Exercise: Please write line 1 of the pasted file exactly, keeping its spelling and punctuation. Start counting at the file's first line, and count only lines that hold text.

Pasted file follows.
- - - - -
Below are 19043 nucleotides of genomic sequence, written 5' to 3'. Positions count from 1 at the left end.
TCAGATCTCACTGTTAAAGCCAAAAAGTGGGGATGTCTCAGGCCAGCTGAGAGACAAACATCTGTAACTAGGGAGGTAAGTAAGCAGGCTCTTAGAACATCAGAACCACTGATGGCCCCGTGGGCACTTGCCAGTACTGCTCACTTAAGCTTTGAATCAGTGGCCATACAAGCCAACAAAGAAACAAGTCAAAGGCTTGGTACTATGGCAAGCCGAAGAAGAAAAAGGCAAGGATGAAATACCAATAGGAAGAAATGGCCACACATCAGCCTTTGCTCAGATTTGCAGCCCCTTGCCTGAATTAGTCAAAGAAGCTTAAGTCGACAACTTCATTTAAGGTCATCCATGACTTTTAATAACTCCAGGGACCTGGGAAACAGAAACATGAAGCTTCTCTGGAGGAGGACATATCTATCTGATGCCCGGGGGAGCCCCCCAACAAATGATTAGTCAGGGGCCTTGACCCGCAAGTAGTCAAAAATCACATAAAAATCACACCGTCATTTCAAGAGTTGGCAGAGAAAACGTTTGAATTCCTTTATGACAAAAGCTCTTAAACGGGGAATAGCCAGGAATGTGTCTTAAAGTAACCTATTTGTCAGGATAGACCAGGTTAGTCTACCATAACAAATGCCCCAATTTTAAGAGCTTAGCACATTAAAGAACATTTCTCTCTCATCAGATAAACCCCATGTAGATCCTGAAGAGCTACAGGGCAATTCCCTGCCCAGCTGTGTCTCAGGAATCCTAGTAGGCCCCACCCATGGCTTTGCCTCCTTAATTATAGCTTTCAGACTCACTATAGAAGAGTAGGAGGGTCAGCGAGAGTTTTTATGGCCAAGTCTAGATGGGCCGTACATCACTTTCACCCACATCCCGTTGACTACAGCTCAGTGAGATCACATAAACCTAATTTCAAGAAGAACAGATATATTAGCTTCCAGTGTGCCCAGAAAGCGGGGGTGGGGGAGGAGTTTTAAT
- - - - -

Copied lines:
Below are 19043 nucleotides of genomic sequence, written 5' to 3'. Positions count from 1 at the left end.